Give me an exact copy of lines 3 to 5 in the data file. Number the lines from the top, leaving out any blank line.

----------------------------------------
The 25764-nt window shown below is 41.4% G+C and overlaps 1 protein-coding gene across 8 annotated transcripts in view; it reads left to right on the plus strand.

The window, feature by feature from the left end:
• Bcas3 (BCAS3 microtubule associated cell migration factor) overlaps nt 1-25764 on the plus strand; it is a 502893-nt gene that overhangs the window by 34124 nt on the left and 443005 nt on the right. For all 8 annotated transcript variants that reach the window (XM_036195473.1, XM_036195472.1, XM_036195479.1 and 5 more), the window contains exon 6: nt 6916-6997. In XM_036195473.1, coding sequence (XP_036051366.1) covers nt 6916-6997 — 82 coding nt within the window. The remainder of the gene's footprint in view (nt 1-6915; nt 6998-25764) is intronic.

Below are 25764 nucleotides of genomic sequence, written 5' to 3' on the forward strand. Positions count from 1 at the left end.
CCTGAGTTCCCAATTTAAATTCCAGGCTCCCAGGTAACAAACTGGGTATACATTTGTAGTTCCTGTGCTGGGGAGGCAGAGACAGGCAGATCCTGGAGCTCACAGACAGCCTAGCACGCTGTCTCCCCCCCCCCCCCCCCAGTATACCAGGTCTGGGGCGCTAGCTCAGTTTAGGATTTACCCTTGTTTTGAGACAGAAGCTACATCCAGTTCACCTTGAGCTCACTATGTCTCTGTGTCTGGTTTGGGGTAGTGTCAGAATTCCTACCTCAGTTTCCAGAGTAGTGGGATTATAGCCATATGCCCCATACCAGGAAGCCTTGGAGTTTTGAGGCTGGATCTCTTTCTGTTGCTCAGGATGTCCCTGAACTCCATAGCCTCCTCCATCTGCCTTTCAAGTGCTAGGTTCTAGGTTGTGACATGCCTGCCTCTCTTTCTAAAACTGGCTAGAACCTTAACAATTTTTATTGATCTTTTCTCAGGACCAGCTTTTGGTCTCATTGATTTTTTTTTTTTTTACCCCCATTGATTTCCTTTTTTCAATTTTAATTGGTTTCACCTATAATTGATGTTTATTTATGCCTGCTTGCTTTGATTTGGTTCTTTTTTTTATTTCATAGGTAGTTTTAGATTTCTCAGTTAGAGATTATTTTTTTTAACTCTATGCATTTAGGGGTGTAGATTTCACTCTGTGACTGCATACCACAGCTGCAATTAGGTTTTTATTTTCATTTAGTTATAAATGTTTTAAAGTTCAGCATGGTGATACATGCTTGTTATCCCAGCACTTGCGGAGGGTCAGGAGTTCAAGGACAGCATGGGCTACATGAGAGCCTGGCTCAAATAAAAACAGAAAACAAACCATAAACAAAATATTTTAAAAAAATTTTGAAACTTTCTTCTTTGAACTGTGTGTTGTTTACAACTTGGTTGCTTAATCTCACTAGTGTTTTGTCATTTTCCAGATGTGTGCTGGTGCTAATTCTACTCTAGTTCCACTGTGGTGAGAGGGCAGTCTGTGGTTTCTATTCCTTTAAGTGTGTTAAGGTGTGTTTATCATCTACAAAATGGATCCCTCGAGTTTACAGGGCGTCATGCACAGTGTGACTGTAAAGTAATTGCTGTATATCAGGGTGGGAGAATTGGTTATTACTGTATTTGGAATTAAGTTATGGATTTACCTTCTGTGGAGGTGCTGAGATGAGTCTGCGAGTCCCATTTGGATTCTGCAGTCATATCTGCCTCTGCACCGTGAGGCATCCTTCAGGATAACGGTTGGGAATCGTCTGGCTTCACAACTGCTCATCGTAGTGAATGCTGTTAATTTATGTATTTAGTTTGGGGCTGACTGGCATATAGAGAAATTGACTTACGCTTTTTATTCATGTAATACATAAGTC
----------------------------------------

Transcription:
• Bcas3 (BCAS3 microtubule associated cell migration factor) overlaps nt 1-25764 on the plus strand; it is a 502893-nt gene that overhangs the window by 34124 nt on the left and 443005 nt on the right. For all 8 annotated transcript variants that reach the window (XM_036195473.1, XM_036195472.1, XM_036195479.1 and 5 more), the window contains exon 6: nt 6916-6997. In XM_036195473.1, coding sequence (XP_036051366.1) covers nt 6916-6997 — 82 coding nt within the window. The remainder of the gene's footprint in view (nt 1-6915; nt 6998-25764) is intronic.

Below are 25764 nucleotides of genomic sequence, written 5' to 3' on the forward strand. Positions count from 1 at the left end.
CCTGAGTTCCCAATTTAAATTCCAGGCTCCCAGGTAACAAACTGGGTATACATTTGTAGTTCCTGTGCTGGGGAGGCAGAGACAGGCAGATCCTGGAGCTCACAGACAGCCTAGCACGCTGTCTCCCCCCCCCCCCCCCCAGTATACCAGGTCTGGGGCGCTAGCTCAGTTTAGGATTTACCCTTGTTTTGAGACAGAAGCTACATCCAGTTCACCTTGAGCTCACTATGTCTCTGTGTCTGGTTTGGGGTAGTGTCAGAATTCCTACCTCAGTTTCCAGAGTAGTGGGATTATAGCCATATGCCCCATACCAGGAAGCCTTGGAGTTTTGAGGCTGGATCTCTTTCTGTTGCTCAGGATGTCCCTGAACTCCATAGCCTCCTCCATCTGCCTTTCAAGTGCTAGGTTCTAGGTTGTGACATGCCTGCCTCTCTTTCTAAAACTGGCTAGAACCTTAACAATTTTTATTGATCTTTTCTCAGGACCAGCTTTTGGTCTCATTGATTTTTTTTTTTTTTACCCCCATTGATTTCCTTTTTTCAATTTTAATTGGTTTCACCTATAATTGATGTTTATTTATGCCTGCTTGCTTTGATTTGGTTCTTTTTTTTATTTCATAGGTAGTTTTAGATTTCTCAGTTAGAGATTATTTTTTTTAACTCTATGCATTTAGGGGTGTAGATTTCACTCTGTGACTGCATACCACAGCTGCAATTAGGTTTTTATTTTCATTTAGTTATAAATGTTTTAAAGTTCAGCATGGTGATACATGCTTGTTATCCCAGCACTTGCGGAGGGTCAGGAGTTCAAGGACAGCATGGGCTACATGAGAGCCTGGCTCAAATAAAAACAGAAAACAAACCATAAACAAAATATTTTAAAAAAATTTTGAAACTTTCTTCTTTGAACTGTGTGTTGTTTACAACTTGGTTGCTTAATCTCACTAGTGTTTTGTCATTTTCCAGATGTGTGCTGGTGCTAATTCTACTCTAGTTCCACTGTGGTGAGAGGGCAGTCTGTGGTTTCTATTCCTTTAAGTGTGTTAAGGTGTGTTTATCATCTACAAAATGGATCCCTCGAGTTTACAGGGCGTCATGCACAGTGTGACTGTAAAGTAATTGCTGTATATCAGGGTGGGAGAATTGGTTATTACTGTATTTGGAATTAAGTTATGGATTTACCTTCTGTGGAGGTGCTGAGATGAGTCTGCGAGTCCCATTTGGATTCTGCAGTCATATCTGCCTCTGCACCGTGAGGCATCCTTCAGGATAACGGTTGGGAATCGTCTGGCTTCACAACTGCTCATCGTAGTGAATGCTGTTAATTTATGTATTTAGTTTGGGGCTGACTGGCATATAGAGAAATTGACTTACGCTTTTTATTCATGTAATACATAAGTC